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City cuts ties with Charlotte lawyer

City cuts ties with Charlotte lawyer


The city of Mount Airy has parted ways with a Charlotte attorney who was hired two years ago to aid the redevelopment of the former Spencer’s industrial property downtown.

“We don’t need Mac’s services anymore,” Mayor David Rowe said Friday of DeWitt F. “Mac” McCarley.

McCarley, of the Parker Poe law firm in the Queen City, was contracted by the city government in April 2016 to assist with the transformation of the former industrial property it bought in 2014 to new uses.

Mount Airy officials were happy at the time to engage a recognized expert in the redevelopment field with 20 to 25 public-sector projects under his belt.

During McCarley’s time assisting Mount Airy, two out-of-town developers were enlisted for the sprawling Spencer’s site, one desiring to build a four-star hotel/banquet center with 90 rooms and the other an upscale apartment complex of 67 units.

Both parties entered into development agreements and exercised options to buy their respective portions of the Spencer’s property in December, and the next month it was announced that the Virginia-based Barter Theatre also might expand on the site.

“He had a task, which he accomplished,” Mayor Rowe said Friday of McCarley. “And that was the delivery of the two developers and the contracts and also dealing with the Barter to get them on board.”

The mayor added that the Charlotte lawyer “did what we asked him to do” as far as completing the contracting process with the hotel and apartment developers.

“And now it’s up to the commissioners to move ahead with what he has given us,” Rowe said.

‘Gaps’ with state commission

There are signs that the relationship between the city and McCarley soured recently with regard to the Barter Theatre portion of the redevelopment effort.

“You’re aware of the LGC roadblock,” the mayor said Friday of a March 22 ruling by a subcommittee of the North Carolina Local Government Commission. It is an oversight agency that must approve plans by localities for such major projects involving long-term bond or loan arrangements which could put them at financial risk to the detriment of taxpayers.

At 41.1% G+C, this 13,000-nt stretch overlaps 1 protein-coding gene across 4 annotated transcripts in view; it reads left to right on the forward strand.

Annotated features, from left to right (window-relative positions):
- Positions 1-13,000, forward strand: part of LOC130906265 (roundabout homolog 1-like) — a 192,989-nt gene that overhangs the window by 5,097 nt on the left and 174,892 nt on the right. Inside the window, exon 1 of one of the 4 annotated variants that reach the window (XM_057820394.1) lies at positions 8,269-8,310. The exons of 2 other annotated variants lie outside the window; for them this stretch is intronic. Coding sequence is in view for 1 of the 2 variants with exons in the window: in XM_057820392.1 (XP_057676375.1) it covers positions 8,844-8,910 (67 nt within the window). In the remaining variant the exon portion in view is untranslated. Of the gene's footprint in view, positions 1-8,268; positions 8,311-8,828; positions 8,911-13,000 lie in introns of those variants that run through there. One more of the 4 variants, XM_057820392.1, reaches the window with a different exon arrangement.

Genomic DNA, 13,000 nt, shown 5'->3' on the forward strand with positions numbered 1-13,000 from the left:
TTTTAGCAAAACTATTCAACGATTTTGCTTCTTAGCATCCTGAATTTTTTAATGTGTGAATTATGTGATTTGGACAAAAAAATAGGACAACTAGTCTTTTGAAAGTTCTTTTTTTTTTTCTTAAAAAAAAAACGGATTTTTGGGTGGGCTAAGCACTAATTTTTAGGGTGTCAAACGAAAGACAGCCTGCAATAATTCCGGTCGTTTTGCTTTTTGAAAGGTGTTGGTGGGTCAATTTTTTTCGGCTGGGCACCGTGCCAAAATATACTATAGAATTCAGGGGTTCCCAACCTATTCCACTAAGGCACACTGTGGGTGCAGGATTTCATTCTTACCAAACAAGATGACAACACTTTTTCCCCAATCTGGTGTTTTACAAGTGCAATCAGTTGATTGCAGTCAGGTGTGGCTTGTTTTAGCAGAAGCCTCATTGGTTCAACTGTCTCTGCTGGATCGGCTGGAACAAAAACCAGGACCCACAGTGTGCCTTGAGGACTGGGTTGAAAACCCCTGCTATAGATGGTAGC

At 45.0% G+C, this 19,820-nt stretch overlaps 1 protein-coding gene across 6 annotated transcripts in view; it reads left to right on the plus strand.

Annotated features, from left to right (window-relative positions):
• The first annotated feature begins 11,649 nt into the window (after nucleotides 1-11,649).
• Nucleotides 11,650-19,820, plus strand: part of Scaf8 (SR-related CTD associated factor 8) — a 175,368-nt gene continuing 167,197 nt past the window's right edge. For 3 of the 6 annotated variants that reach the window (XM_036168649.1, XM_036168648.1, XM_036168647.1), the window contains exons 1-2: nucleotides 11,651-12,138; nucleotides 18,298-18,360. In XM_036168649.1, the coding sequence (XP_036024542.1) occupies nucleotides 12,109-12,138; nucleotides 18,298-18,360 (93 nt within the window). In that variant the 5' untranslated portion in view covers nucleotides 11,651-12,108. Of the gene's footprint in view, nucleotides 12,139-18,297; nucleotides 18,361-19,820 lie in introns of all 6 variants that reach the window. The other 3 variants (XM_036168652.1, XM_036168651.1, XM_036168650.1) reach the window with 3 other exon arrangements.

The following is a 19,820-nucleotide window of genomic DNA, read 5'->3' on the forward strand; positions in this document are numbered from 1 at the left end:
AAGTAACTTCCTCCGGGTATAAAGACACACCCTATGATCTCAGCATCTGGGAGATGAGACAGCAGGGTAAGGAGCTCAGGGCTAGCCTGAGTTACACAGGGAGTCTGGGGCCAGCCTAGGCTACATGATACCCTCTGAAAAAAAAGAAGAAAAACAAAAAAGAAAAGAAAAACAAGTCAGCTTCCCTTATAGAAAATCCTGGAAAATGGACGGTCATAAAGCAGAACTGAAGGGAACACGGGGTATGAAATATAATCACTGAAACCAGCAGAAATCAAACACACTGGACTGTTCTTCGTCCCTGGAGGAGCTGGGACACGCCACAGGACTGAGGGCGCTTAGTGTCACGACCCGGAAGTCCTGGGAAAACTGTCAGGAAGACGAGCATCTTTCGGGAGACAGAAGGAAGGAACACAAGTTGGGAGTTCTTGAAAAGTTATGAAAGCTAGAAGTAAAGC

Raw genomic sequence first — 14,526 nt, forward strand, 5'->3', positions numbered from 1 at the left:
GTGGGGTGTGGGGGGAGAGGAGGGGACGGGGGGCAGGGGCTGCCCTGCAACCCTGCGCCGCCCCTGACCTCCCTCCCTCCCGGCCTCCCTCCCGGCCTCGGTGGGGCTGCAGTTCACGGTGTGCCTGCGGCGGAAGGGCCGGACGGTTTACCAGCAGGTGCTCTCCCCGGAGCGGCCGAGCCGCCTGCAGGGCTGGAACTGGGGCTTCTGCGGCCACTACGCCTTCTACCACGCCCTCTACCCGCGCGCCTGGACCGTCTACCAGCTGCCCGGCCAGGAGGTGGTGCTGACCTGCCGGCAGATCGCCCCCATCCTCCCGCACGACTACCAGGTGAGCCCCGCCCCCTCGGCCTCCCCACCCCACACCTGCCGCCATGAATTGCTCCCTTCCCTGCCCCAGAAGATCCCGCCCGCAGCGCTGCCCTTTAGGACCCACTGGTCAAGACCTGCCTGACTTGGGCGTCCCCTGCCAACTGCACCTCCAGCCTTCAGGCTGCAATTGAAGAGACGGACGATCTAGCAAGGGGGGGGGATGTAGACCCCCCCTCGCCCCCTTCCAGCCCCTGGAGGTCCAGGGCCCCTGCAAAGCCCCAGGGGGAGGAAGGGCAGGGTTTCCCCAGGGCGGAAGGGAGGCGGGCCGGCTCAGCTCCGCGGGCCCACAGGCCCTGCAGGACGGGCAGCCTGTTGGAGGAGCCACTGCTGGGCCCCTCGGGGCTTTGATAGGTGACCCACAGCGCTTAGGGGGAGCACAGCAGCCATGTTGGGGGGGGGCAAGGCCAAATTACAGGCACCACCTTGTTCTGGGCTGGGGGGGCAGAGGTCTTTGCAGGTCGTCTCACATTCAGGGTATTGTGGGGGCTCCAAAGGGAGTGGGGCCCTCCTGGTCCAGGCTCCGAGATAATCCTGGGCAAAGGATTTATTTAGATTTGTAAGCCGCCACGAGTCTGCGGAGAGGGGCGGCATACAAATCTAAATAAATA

The subcommittee, in a pre-application meeting with local officials, ruled that the Barter Theatre project was too “risky” for Mount Airy, given its plans to borrow $7 million. Much of the project’s success has been based on hopes and speculations, including strong ticket sales, more sales tax revenues and economic growth generated from the Barter presence to offset the expense.

“I think he did what we asked him to,” Rowe said of McCarley, while also indicating that there were “gaps” in his services related to the Barter project which led to the negative result on March 22.

“If we had been better prepared for that, it might have gone better,” Rowe said of the meeting.

On April 19, the Mount Airy Board of Commissioners — in separate 3-2 votes — approved spending $100,000 for a financial adviser and $5,000 for another attorney to prepare city officials for a second Local Government Commission meeting. The mayor said Friday that no date had been set for that session, to allow a new pitch to be made which might prove successful.

In a closed session after the open portion of the April 19 council meeting, the decision was made to sever ties with McCarley.

The mayor said the decision to part ways with the attorney was unanimous.

“We will still use Parker Poe,” Rowe said of McCarley’s law firm, whose services will be needed for the bond program to finance the Barter Theatre expansion if the situation progresses to that point.

The mayor also responded Friday to the question of whether Mount Airy leaders as a whole considered the performance of McCarley to be satisfactory.

“I suppose to some perhaps (it was), but some others perhaps not.”

Whether or not the split can be described as amicable depends on who is asked, Rowe suggested.

“It should be amicable on his part anyway,” the mayor said of McCarley. “Especially considering how much we paid him.”

It originally was estimated that the services provided by the Charlotte attorney would have a total cost of $37,500, based on an hourly rate of $375 and 100 hours of work estimated to be required for various redevelopment tasks.

But that expense has greatly ballooned, according to City Manager Barbara Jones.

“To date the city has paid Parker Poe $206,533, which is payment through Jan. 31, 2018,” Jones reported at the end of last week regarding work provided by McCarley, which does not include billed services since late January.

“That covers everything that we have received to date,” the city manager added on April 19.

“We have not yet received anything for February or March.”

In the attorney’s defense, Mayor Rowe has said he was asked to do additional things as time went on which were not envisioned when the agreement was forged in 2016.

Tom Joyce may be reached at 336-415-4693 or on Twitter @Me_Reporter.

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